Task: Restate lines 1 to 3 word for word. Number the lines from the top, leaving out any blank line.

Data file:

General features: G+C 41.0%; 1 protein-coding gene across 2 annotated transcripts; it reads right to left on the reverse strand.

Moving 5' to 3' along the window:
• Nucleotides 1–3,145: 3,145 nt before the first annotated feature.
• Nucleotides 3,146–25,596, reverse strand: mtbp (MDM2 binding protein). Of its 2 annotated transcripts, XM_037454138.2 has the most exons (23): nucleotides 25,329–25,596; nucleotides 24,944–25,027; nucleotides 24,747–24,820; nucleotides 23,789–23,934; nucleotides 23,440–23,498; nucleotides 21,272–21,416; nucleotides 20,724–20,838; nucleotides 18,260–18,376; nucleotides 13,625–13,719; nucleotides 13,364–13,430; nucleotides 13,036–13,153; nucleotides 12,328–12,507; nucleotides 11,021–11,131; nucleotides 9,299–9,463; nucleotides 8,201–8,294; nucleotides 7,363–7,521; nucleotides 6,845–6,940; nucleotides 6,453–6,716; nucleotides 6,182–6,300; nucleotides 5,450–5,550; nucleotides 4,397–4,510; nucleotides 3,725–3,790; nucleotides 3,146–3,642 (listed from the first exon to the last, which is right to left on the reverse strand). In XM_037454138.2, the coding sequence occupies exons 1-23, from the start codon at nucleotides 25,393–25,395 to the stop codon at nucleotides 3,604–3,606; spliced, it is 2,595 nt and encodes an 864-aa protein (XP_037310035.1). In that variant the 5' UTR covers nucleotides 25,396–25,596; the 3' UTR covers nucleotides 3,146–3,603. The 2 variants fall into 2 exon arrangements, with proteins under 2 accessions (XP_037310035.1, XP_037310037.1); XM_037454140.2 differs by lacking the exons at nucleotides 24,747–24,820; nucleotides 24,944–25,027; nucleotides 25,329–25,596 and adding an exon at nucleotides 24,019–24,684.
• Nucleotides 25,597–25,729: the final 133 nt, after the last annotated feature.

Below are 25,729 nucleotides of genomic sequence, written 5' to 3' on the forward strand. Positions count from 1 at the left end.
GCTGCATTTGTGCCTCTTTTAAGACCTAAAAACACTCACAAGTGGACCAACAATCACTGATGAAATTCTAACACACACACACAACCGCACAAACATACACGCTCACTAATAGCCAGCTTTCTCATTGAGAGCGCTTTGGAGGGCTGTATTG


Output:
General features: G+C 41.0%; 1 protein-coding gene across 2 annotated transcripts; it reads right to left on the reverse strand.

Moving 5' to 3' along the window:
• Nucleotides 1–3,145: 3,145 nt before the first annotated feature.